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Interaction Patterns – Part 1

How to get the most out of interaction patterns

 

We will all probably agree that varied interaction patterns contribute positively to classroom dynamics and can also be an instrumental classroom management tool. Let’s explore in a bit more detail what each individual pattern can do for us in a classroom.

 

Teacher to the whole class

This might as well be called the love-or-hate pattern. Depending on your training and your setting, you probably either feel fairly comfortable teaching like this or you might believe that this pattern is doomed as it tends to be associated with high TTT (teacher talking time). Whether you like it or not, it does have its place in a language classroom.

 

Advantages:

This pattern certainly gives you, the teacher, a greater amount of control over the class. Ideally, everybody can see you and hear what you’re saying and everybody pays attention. There’s a sense of belonging in this pattern.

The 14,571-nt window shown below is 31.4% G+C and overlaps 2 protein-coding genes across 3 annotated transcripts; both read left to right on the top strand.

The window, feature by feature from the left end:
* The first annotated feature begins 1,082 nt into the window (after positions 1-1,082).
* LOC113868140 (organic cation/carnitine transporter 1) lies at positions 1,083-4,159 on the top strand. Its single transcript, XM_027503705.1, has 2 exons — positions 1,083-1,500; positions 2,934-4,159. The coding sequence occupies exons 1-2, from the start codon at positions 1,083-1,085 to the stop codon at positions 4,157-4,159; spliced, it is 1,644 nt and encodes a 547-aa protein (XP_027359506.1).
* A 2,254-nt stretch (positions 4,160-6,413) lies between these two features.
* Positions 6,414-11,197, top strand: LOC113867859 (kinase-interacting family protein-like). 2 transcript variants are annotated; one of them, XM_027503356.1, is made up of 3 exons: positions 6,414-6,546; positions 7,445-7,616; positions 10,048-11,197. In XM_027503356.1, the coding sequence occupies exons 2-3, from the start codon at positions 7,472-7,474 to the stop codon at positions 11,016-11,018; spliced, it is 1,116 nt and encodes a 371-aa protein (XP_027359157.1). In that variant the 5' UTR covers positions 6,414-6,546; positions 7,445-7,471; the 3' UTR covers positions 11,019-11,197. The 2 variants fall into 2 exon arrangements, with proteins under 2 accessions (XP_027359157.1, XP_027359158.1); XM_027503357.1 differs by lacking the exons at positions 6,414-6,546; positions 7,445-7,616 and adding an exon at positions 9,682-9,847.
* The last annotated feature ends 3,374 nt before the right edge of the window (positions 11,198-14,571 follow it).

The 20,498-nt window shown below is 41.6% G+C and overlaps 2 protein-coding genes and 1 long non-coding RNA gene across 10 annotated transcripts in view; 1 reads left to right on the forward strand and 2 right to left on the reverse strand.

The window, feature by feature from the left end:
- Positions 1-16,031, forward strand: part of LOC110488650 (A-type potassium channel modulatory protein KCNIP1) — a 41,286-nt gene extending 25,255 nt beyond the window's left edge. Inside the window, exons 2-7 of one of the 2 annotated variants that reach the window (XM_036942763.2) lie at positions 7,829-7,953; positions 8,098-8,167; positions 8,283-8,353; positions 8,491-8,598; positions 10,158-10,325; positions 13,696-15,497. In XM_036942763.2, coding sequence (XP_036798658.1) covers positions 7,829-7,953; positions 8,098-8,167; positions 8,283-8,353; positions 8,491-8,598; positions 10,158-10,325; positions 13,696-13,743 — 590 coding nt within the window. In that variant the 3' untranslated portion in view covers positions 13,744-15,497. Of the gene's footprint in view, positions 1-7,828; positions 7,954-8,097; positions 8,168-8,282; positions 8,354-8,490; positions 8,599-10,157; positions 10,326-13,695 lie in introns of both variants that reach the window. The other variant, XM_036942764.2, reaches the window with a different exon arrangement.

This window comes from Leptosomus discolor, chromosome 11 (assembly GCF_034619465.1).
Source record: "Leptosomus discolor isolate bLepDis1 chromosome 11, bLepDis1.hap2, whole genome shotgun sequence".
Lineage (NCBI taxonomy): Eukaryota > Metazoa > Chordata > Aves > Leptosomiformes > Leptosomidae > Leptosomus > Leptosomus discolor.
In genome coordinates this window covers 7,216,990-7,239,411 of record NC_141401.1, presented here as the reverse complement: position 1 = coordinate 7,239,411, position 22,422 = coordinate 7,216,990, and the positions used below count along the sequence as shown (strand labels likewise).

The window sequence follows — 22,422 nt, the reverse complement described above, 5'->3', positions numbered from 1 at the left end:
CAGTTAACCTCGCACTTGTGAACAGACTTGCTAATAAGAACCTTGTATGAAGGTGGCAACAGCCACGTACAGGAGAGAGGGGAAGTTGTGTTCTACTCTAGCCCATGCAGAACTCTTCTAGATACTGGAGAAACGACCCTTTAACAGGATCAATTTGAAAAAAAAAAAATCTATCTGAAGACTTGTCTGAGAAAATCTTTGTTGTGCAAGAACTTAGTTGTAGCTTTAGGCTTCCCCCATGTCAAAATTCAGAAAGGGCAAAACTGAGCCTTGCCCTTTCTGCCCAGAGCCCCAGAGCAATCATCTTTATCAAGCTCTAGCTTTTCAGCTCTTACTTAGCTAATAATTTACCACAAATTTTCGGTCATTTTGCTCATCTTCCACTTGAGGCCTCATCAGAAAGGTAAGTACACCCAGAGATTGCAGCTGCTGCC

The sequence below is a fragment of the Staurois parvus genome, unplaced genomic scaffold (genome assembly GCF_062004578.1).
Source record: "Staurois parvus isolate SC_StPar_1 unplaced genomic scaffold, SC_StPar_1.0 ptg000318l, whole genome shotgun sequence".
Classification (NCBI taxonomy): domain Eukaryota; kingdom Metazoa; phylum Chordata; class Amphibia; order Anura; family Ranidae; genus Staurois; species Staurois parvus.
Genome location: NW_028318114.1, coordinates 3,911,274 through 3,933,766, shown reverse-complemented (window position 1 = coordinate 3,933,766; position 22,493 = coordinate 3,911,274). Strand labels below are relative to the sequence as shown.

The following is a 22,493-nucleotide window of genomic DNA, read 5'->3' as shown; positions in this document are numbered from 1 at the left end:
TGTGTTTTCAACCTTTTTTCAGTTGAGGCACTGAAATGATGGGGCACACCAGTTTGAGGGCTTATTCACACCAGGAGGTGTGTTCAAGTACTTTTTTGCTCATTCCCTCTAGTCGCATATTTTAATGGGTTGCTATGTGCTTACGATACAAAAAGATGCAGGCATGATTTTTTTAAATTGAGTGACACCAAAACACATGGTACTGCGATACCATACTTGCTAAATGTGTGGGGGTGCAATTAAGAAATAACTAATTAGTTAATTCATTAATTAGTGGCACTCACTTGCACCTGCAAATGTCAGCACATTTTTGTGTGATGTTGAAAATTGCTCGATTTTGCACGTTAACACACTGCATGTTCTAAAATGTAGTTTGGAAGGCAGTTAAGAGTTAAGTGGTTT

Disadvantages:

It can lead to a high teacher talking time, especially during explanation stages. It also tends to place the students into the role of receptacles with very little responsibility for their own learning: ‘I the teacher will now pour knowledge into your heads.’ The problem is that you have no way of telling what happens with that knowledge after the pouring is done. Is the student actually critically thinking about what you’ve just presented to them or are they thinking about last night’s soccer match?

 

Suitable classroom tasks:

That being said, there are stages in the lesson that would be very difficult to carry out in any other way. Namely:

  • giving instruction
  • giving feedback
  • error correction
  • showing visuals
  • board work
  • explanations of grammatical items & new vocabulary

 

In Part 2 of this post, we will explore the benefits and pitfalls of individual work.